“ tenant sees the house, he/she likes it, the renting process starts with simple contract; naming both parties, the rent, deposit element and the duration of the agreement “. This is a simple agreement which serves and works well until something goes wrong. Matters go to the law Courts for arbitration. Courts tend to side with the tenants and therefore the landlord loses out.
There is an alternative option available to protect the interests of the landlord. However, the legal protection afforded to the landlord by virtue of a long and complicated contract is done at the expense of the tenant. The lengthy agreement leaves the tenant out in the cold as it were. Matters are further complicated by the plethora of different agreements drawn up by Estate agents, large companies and private landlords. Every type of agreement brings to the fore complex legal problems which require clarification in advance of the agreement being signed.
So what exactly is the answer in respect of these tenancy agreements?
The law commission’s idea is to adopt a “CLEAN SHEET” policy for the entire rental sector. All the different agreements are to be scrapped and replaced with two agreements as follows:-
1) One covering the council or local Government tenants and housing association tenants
2) The second tenancy agreement for the landlord sector (private landlords, businesses letting residential properties and other commercial concerns such as providers of residential accommodation to students and health care key workers etc)
The new private landlord sector agreement being proposed will mirror the existing short hold tenancy agreement; the existing short hold tenancy being for a 6 months duration. The new agreement being proposed will be for a 12 month duration instead but with a break clause after 6 months. It gives the tenant the option to walk out of the contract at the mid point. This change in law will take affect by 2007.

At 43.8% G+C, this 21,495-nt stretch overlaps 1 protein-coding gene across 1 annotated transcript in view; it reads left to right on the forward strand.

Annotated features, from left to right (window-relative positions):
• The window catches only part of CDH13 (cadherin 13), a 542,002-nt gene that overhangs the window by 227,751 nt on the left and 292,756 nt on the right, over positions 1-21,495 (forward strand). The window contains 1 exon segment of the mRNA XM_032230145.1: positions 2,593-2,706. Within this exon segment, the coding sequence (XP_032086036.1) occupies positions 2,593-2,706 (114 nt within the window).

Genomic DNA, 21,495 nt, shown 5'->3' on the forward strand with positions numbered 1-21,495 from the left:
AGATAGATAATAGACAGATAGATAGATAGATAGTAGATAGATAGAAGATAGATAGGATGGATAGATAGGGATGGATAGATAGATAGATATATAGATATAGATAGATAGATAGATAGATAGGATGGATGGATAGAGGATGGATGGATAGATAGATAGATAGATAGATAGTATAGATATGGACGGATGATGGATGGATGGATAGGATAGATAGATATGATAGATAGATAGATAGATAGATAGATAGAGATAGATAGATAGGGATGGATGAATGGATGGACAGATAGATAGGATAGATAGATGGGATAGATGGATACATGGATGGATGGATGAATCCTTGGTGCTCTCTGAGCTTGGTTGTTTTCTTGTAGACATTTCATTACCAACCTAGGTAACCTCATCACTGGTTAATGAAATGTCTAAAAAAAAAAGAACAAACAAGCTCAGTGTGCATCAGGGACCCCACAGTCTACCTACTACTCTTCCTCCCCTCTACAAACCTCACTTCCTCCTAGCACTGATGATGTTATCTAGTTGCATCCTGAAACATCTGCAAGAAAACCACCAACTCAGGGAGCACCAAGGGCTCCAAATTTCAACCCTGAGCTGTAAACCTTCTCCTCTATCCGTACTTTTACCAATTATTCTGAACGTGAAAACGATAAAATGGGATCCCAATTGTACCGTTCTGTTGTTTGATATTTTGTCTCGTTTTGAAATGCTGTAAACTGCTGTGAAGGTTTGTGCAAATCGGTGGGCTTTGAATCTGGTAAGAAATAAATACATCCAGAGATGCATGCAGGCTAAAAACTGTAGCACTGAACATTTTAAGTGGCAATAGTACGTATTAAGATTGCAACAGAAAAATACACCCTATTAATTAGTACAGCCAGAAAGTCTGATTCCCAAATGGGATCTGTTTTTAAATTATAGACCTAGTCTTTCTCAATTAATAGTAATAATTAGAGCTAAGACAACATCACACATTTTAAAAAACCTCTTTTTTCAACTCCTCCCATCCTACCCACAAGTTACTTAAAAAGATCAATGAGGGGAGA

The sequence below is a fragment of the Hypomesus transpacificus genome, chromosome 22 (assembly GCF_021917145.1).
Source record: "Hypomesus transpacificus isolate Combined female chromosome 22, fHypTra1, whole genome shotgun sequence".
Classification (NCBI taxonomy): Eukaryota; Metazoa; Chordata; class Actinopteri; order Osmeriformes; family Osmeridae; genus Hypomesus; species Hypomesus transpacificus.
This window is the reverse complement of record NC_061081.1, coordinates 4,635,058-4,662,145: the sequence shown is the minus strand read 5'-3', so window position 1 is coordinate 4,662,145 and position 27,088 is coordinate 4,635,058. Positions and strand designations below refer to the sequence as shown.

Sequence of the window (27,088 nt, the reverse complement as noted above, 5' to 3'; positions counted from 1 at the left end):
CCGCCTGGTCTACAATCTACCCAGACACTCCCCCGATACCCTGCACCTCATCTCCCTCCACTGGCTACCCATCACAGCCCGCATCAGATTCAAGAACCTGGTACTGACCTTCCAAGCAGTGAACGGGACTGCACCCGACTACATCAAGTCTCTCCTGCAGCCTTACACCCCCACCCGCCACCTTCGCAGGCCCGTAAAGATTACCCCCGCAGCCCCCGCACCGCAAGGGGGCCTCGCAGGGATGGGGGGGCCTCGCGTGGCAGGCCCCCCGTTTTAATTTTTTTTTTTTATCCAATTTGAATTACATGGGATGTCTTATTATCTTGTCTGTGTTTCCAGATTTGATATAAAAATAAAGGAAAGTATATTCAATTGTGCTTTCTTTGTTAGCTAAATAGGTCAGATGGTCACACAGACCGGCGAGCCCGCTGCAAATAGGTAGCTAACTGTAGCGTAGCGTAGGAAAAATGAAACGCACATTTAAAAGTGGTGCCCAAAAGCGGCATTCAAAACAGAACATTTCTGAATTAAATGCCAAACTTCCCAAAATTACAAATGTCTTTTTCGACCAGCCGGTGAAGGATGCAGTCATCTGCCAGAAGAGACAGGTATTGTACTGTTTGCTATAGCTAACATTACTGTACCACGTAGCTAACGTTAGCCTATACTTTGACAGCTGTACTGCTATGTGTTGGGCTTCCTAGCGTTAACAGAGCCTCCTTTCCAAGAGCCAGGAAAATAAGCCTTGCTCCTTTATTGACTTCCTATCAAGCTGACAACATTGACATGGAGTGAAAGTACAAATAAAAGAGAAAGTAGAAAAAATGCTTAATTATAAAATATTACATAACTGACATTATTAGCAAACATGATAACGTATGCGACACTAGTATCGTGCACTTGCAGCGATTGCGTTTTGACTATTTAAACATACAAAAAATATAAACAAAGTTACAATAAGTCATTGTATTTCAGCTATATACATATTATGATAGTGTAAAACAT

What will this change do for the sector?
Current contract price ranges from under £5 for something off the shelf to £80 which is done for a landlord by a professional. Even though £80 for a 5 page contract seems a lot but it provides both the experience and inexperience landlord with a level of legal protection which is a must. It is money well spent because such a contract will pre-empt potentially complex legal problems from becoming huge obstacles.
The new revised and simplified tenancy contract will make the renting easier, cheaper as well as making it more flexible both for the landlord and the tenant. The only drawback is that the new contract will only cover the rentals of £25,000 per year. The other caveat being that the rented property must be the main residence of the tenant for this new contract to form the basis of the agreement. In all other respects the contract is the same as the former short hold agreement off the shelf.
Finally, a simple contract will put an end to the interpretation industry. There are armies of experts who make it their business to interpret different clauses of the contract and assign these clauses meanings which were not originally assigned or intended. The overhauling of this aspect of tenancy is long overdue and the new contract will address that very issue.